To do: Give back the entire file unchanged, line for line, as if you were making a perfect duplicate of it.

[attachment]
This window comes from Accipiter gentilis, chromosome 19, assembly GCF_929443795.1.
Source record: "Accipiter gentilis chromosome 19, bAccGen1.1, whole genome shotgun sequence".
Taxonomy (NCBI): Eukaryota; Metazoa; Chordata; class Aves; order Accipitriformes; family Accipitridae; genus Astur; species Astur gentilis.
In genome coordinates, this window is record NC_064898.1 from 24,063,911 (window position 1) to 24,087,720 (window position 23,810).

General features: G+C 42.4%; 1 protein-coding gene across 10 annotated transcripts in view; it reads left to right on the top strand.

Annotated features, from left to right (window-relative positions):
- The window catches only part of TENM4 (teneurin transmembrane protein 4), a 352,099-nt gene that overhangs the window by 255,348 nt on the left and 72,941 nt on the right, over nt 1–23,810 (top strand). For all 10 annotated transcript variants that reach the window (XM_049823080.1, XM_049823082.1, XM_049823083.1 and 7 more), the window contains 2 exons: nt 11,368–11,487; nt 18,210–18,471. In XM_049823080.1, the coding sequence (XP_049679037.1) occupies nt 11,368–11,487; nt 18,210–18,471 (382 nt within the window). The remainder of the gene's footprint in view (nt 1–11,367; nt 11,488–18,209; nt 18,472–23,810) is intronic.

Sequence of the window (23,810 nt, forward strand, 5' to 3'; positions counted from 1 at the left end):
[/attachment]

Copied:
This window comes from Accipiter gentilis, chromosome 19, assembly GCF_929443795.1.
Source record: "Accipiter gentilis chromosome 19, bAccGen1.1, whole genome shotgun sequence".
Taxonomy (NCBI): Eukaryota; Metazoa; Chordata; class Aves; order Accipitriformes; family Accipitridae; genus Astur; species Astur gentilis.
In genome coordinates, this window is record NC_064898.1 from 24,063,911 (window position 1) to 24,087,720 (window position 23,810).

General features: G+C 42.4%; 1 protein-coding gene across 10 annotated transcripts in view; it reads left to right on the top strand.

Annotated features, from left to right (window-relative positions):
- The window catches only part of TENM4 (teneurin transmembrane protein 4), a 352,099-nt gene that overhangs the window by 255,348 nt on the left and 72,941 nt on the right, over nt 1–23,810 (top strand). For all 10 annotated transcript variants that reach the window (XM_049823080.1, XM_049823082.1, XM_049823083.1 and 7 more), the window contains 2 exons: nt 11,368–11,487; nt 18,210–18,471. In XM_049823080.1, the coding sequence (XP_049679037.1) occupies nt 11,368–11,487; nt 18,210–18,471 (382 nt within the window). The remainder of the gene's footprint in view (nt 1–11,367; nt 11,488–18,209; nt 18,472–23,810) is intronic.

Sequence of the window (23,810 nt, forward strand, 5' to 3'; positions counted from 1 at the left end):